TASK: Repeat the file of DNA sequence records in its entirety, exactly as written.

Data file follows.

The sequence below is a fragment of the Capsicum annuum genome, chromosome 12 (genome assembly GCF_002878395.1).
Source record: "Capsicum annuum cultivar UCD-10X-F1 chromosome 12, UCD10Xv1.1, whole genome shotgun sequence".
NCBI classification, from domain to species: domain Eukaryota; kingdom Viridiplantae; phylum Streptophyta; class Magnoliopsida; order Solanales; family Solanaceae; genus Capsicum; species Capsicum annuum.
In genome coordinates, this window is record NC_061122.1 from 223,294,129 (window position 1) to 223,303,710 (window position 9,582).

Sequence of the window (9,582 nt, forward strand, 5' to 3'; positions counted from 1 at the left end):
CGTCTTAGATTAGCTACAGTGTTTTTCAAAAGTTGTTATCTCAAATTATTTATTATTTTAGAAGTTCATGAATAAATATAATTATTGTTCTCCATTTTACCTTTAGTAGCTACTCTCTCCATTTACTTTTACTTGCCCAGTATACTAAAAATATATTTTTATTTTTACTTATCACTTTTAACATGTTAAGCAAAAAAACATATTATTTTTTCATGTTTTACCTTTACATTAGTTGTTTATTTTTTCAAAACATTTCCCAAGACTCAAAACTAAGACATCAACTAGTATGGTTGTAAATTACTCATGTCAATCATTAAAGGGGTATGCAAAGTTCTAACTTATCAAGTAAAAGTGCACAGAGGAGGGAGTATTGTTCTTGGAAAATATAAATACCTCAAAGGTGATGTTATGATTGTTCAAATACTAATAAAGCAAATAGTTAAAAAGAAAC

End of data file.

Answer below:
The sequence below is a fragment of the Capsicum annuum genome, chromosome 12 (genome assembly GCF_002878395.1).
Source record: "Capsicum annuum cultivar UCD-10X-F1 chromosome 12, UCD10Xv1.1, whole genome shotgun sequence".
NCBI classification, from domain to species: domain Eukaryota; kingdom Viridiplantae; phylum Streptophyta; class Magnoliopsida; order Solanales; family Solanaceae; genus Capsicum; species Capsicum annuum.
In genome coordinates, this window is record NC_061122.1 from 223,294,129 (window position 1) to 223,303,710 (window position 9,582).

Sequence of the window (9,582 nt, forward strand, 5' to 3'; positions counted from 1 at the left end):
CGTCTTAGATTAGCTACAGTGTTTTTCAAAAGTTGTTATCTCAAATTATTTATTATTTTAGAAGTTCATGAATAAATATAATTATTGTTCTCCATTTTACCTTTAGTAGCTACTCTCTCCATTTACTTTTACTTGCCCAGTATACTAAAAATATATTTTTATTTTTACTTATCACTTTTAACATGTTAAGCAAAAAAACATATTATTTTTTCATGTTTTACCTTTACATTAGTTGTTTATTTTTTCAAAACATTTCCCAAGACTCAAAACTAAGACATCAACTAGTATGGTTGTAAATTACTCATGTCAATCATTAAAGGGGTATGCAAAGTTCTAACTTATCAAGTAAAAGTGCACAGAGGAGGGAGTATTGTTCTTGGAAAATATAAATACCTCAAAGGTGATGTTATGATTGTTCAAATACTAATAAAGCAAATAGTTAAAAAGAAAC